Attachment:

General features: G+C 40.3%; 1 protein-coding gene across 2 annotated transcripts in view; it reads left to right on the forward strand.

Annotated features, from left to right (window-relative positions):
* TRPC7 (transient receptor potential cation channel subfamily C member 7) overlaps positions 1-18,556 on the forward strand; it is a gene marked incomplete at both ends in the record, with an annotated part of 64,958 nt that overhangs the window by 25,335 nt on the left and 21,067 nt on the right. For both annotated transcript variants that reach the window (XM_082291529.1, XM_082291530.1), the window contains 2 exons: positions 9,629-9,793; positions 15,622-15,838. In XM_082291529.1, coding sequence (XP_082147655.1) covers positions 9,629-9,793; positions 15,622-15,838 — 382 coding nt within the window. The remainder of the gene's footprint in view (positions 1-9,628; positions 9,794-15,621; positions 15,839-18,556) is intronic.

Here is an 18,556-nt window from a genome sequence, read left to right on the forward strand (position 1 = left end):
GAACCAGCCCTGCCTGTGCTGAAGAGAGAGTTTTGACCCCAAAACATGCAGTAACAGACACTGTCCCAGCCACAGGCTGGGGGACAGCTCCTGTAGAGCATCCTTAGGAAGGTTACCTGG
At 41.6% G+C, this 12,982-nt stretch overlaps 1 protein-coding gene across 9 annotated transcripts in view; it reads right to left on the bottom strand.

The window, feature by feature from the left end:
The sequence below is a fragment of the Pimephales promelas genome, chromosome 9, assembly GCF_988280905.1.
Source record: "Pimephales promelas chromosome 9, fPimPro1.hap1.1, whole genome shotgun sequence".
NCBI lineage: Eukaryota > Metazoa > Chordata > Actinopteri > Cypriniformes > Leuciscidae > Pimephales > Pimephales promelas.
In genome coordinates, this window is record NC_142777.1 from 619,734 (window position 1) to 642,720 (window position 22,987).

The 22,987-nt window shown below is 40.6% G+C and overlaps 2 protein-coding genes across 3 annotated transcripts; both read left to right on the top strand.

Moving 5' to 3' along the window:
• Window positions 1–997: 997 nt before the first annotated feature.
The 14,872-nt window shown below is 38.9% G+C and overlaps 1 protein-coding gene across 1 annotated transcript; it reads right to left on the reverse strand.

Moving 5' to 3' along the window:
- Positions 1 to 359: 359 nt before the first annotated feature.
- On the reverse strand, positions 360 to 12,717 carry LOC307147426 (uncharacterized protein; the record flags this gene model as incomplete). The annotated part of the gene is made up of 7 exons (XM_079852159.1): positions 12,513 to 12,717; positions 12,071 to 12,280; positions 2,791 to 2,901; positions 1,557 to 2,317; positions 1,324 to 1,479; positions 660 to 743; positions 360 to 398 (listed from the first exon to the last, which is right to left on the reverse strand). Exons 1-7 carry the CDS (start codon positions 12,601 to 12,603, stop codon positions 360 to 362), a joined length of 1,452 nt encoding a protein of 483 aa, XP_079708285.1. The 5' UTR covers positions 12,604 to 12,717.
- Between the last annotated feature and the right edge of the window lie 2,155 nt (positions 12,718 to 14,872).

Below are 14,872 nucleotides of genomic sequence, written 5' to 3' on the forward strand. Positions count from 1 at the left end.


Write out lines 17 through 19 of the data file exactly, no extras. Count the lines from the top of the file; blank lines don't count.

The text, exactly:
- Positions 1 to 359: 359 nt before the first annotated feature.
- On the reverse strand, positions 360 to 12,717 carry LOC307147426 (uncharacterized protein; the record flags this gene model as incomplete). The annotated part of the gene is made up of 7 exons (XM_079852159.1): positions 12,513 to 12,717; positions 12,071 to 12,280; positions 2,791 to 2,901; positions 1,557 to 2,317; positions 1,324 to 1,479; positions 660 to 743; positions 360 to 398 (listed from the first exon to the last, which is right to left on the reverse strand). Exons 1-7 carry the CDS (start codon positions 12,601 to 12,603, stop codon positions 360 to 362), a joined length of 1,452 nt encoding a protein of 483 aa, XP_079708285.1. The 5' UTR covers positions 12,604 to 12,717.
- Between the last annotated feature and the right edge of the window lie 2,155 nt (positions 12,718 to 14,872).